President Bush stepped up pressure Monday on Congress to approve a controversial free-trade pact with Colombia, saying the deal is "dead" unless House Speaker Nancy Pelosi schedules a vote. After a meeting with his Cabinet, Bush said it's not in America's interest to "stiff an ally" like Colombia. Bush sent the agreement to Capitol Hill earlier this month, but the House, led by Democrats, decided to eliminate a rule forcing a vote on the deal within 60 legislative days. The House's decision probably kills consideration of the Colombia agreement this year, leaving it for the next administration.
"This free trade agreement is in our national interests," Bush said. Yet that bill is dead unless the speaker schedules a definite vote. This was an unprecedented move. It's not in our country's interests that we stiff an ally like Colombia and that we don't encourage our goods and services to be sold overseas.( He means not in his interest)" Pelosi, D-Calif., who initiated the rules change, blames Bush for submitting the agreement before a consensus was reached with congressional leaders on outstanding differences. She has said that whether the agreement is dead for the year depends on the good faith of negotiations between Democrats and the White House.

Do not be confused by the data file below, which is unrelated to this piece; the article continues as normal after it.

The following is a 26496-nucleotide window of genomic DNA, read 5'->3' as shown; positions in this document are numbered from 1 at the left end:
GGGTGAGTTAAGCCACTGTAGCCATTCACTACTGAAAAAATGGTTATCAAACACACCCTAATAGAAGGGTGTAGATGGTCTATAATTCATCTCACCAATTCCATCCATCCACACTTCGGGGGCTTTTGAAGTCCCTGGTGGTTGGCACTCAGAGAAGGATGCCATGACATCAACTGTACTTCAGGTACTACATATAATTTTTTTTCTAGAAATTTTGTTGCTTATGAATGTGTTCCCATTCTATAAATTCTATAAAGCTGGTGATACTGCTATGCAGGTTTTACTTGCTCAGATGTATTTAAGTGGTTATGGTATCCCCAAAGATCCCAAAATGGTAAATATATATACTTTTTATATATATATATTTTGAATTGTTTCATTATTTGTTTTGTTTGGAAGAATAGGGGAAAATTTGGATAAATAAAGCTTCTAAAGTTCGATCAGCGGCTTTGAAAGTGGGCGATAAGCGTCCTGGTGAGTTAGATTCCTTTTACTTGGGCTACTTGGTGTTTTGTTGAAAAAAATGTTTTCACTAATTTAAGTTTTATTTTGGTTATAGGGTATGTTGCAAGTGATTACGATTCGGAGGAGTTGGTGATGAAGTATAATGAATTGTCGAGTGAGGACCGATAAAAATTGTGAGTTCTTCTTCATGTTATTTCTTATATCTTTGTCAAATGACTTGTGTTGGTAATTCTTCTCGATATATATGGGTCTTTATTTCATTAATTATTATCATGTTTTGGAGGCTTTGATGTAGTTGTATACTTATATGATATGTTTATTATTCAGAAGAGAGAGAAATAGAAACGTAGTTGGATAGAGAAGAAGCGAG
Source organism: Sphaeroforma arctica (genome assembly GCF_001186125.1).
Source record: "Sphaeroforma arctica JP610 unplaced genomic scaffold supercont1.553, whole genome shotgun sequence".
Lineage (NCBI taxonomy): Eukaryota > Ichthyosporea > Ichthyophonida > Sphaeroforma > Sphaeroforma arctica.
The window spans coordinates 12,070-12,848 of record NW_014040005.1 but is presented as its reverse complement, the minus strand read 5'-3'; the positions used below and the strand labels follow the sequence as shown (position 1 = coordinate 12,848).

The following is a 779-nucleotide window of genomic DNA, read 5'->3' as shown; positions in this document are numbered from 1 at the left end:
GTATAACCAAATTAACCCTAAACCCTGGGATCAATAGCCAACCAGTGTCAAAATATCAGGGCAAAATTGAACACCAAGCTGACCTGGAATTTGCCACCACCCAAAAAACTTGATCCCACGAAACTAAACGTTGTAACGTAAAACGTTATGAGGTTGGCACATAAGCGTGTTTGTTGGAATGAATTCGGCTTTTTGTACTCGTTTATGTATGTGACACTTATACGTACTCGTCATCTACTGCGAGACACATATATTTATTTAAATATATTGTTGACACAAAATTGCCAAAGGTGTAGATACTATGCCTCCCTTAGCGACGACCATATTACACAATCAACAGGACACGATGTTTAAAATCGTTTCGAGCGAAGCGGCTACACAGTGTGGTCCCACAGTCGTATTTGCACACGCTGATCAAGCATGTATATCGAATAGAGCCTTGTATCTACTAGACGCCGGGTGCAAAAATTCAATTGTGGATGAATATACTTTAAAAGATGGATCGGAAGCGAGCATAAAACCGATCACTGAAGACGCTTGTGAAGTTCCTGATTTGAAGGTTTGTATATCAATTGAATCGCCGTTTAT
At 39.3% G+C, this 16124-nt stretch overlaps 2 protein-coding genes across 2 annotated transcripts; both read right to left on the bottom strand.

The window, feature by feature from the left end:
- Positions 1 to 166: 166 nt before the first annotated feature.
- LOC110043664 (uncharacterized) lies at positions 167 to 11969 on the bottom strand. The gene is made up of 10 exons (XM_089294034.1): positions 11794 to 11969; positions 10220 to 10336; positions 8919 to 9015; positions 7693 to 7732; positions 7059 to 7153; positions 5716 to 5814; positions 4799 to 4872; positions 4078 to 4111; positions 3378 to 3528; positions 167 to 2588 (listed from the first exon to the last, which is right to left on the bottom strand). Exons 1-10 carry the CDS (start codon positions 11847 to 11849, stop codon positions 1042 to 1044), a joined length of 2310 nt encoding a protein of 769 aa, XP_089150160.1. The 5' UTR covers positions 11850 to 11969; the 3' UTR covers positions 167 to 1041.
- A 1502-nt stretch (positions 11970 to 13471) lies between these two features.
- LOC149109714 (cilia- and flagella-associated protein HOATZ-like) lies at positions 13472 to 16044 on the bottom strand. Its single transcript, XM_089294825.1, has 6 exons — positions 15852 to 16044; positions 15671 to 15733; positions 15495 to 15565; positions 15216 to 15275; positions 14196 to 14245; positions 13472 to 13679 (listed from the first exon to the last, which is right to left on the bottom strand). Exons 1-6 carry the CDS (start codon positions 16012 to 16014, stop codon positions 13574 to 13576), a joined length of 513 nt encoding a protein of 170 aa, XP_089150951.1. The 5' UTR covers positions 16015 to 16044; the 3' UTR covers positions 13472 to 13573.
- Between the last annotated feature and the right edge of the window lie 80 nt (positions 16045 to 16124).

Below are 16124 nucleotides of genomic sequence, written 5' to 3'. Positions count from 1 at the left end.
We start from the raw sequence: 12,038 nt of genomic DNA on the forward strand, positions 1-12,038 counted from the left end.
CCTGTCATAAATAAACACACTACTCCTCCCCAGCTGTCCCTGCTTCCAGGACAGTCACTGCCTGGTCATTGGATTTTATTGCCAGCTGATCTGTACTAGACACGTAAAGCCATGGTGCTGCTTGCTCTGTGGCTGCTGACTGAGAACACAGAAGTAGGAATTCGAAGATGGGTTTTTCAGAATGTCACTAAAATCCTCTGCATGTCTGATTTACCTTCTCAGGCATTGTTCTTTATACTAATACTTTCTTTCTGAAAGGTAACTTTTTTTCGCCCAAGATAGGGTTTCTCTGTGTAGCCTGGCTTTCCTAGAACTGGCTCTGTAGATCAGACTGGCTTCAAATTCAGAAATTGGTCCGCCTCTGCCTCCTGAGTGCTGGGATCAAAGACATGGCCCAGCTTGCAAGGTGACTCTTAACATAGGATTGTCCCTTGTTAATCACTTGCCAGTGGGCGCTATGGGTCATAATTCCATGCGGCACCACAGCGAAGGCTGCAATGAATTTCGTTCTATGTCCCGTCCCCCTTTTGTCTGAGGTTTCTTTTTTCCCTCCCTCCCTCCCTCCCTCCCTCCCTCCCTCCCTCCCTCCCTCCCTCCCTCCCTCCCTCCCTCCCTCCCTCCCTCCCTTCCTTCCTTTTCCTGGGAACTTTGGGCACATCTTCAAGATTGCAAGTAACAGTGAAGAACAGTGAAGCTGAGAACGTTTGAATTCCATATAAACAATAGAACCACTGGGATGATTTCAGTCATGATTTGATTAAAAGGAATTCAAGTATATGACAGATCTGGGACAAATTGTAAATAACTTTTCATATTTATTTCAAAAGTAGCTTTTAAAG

The president, Pelosi said Monday at a news conference, has demonstrated again "how out of touch he is with the concerns of America's working families." Responding to Bush's charges she had stiffed an ally, she said that "for seven long years the president's economic policies have stiffed" the American people. Bush has staked out free trade as one of his chief economic legacies, winning a bruising battle to implement the Central American Free Trade Agreement with six countries in Latin America as well as a number of individual pacts. While two other agreements with Panama and South Korea are also pending, analysts said the Colombia agreement is likely to be the last one that has any chance of winning approval in Bush's last year in office.